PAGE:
When Daughters Don’t Return Home From School


Courtesy: batangablog

The South Korean ferry tragedy is not the only bit of sad news about school children this month; days before, gunmen had stormed a girls’ school in Chibok in Nigeria’s north-eastern state of Borno, and abducted more than 200 students. Dozens managed to escape, with no trace of the remainder. The police called off the search this week, leaving frantic parents to search the forest themselves.

The mass kidnap was allegedly by Islamist group Boko Haram, which is linked to the al-Qaeda. Boko Haram means “western education is a sin”, and the group has been waging a violent campaign to impose shariah law, which appears to be particularly opposed to girls’ formal education. Earlier this year, it killed more than 50 students elsewhere in the country. 

More people are obviously familiar with the story of Malala Yousufzai, the Pakistani teenager shot in the head by the Taliban in Swat Valley as she returned from school, for refusing to back down on her activism for education for girls. The U.N. has declared July 12 Malala Day.

There is very little media coverage, let alone accolades for the millions of marginalised children who are denied an education because of discrimination. A Human Rights Watch report this week highlights the widespread discrimination against Indian school children belonging to tribal groups, so-called lower castes and minority communities. It cites Unicef’s estimate that 80 million Indian children will drop out before completing elementary school and lays some of the blame on discrimination and intimidation. This, despite the passage of the Right to Education Act in 2010, which mandates free and compulsory education for all children aged 6 to 14 years. Most examples in the HRW report are of boys, because girl children are often not allowed to go to school at all.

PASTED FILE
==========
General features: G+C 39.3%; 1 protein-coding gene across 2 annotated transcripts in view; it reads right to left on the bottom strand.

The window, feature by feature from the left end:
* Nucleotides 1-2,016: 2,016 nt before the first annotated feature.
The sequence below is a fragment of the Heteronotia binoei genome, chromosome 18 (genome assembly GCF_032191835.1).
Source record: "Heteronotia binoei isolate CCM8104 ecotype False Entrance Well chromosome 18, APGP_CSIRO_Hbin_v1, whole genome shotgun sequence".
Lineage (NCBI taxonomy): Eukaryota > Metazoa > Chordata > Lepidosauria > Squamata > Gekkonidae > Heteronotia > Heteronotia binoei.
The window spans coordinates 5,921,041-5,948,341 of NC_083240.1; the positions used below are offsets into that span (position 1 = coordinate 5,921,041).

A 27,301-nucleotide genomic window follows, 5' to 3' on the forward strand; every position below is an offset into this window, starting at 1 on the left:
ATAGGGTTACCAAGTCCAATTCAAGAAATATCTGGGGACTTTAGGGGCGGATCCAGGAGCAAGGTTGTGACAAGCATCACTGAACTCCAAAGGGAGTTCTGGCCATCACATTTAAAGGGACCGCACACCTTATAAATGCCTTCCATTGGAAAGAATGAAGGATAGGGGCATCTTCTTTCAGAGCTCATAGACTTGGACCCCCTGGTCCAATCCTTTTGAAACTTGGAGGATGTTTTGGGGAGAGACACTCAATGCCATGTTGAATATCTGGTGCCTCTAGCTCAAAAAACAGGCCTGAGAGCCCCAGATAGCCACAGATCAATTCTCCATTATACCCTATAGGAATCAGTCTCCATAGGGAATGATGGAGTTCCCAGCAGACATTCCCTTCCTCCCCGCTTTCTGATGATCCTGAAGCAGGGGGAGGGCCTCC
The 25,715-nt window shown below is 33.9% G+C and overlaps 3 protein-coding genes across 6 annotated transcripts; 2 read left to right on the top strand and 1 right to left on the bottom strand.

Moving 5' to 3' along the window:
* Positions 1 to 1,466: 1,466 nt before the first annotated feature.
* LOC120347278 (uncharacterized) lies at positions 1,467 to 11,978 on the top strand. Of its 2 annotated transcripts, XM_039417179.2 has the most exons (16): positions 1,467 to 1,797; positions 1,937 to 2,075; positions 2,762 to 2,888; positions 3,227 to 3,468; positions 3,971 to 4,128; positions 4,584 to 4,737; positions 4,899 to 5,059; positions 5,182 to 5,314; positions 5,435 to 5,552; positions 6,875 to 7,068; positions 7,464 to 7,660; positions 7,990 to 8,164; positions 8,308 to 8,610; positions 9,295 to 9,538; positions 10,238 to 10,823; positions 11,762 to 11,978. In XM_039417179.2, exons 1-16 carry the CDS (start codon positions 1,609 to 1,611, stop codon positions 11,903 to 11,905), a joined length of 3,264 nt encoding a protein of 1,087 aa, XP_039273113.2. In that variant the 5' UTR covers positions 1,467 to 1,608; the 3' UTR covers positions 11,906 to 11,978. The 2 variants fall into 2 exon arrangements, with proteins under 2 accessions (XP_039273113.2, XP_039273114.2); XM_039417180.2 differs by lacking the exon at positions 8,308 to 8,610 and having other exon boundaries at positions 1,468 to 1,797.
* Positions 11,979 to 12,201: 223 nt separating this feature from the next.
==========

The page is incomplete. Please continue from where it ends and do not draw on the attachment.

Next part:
What is a harder problem to have: fearing discrimination against your child in school or fearing your child’s safe return from school?

The Big, Fat, Gender-Biased Indian Election


Via: WSJ

You may have heard the numbers: 815 million voters; 543 lawmakers; 9 rounds of voting in the world’s largest democracy. You also know who’s projected to win: the main opposition Bharatiya Janata Party led by divisive leader Narendra Modi, with the ruling Congress party set for its worst performance ever.

What you probably haven’t heard is how skewed India’s voter gender ratio is: 883 women voters per 1,000 male voters. Give or take. That’s an improvement from 715 per 1,000 male voters in the 1960s, according to data compiled by Shamika Ravi and Mudit Kapoor, professors at the Indian School of Business in Hyderabad. But it is lower even than the national gender ratio, embarrassing as it is, of 940 women per 1,000 men.

How has this come about? Not for want of legislation. Indian women were granted the right to vote and run in elections three years after India’s independence in 1947, the same year as men. Women have played a significant role in Indian politics down: from Prime Minister Indira Gandhi to present-day chief ministers Mamata Banerjee and Jayalalithaa Jayaram.

Still, India’s largely patriarchal tradition and cultural mores that require women to acquiesce to the opinion of men has meant that women have often not been a part of the political conversation, or showed up to vote on election day. That has also resulted in very few women lawmakers: of nearly 5,000 lawmakers across the country, less than 10 percent are women.

While the Indian government did implement a law in 2009 that mandated the reservation of at least half the seats at panchayati raj or local government institutions in villages and districts for women, it has dragged its feet on the Women’s Reservation Bill. The bill proposes to amend the Indian Constitution to reserve a third of all seats in the lower house and all state legislative assemblies for women, and has not been passed by the lower house after the upper house passed it in 2010.

India ranks 101 out of 136 countries on the World Economic Forum’s 2013 global gender-gap index that examines economic participation, education, health and political empowerment. That is the lowest ranking among the BRIC economies, and is lower than Botswana and Bangladesh.

In this election, the year-old Aam Admi Party has the highest percentage of women candidates, about 15 percent, while the Congress has 12 percent and the BJP has 9 percent. That doesn’t bode well for the future of women’s representation in India.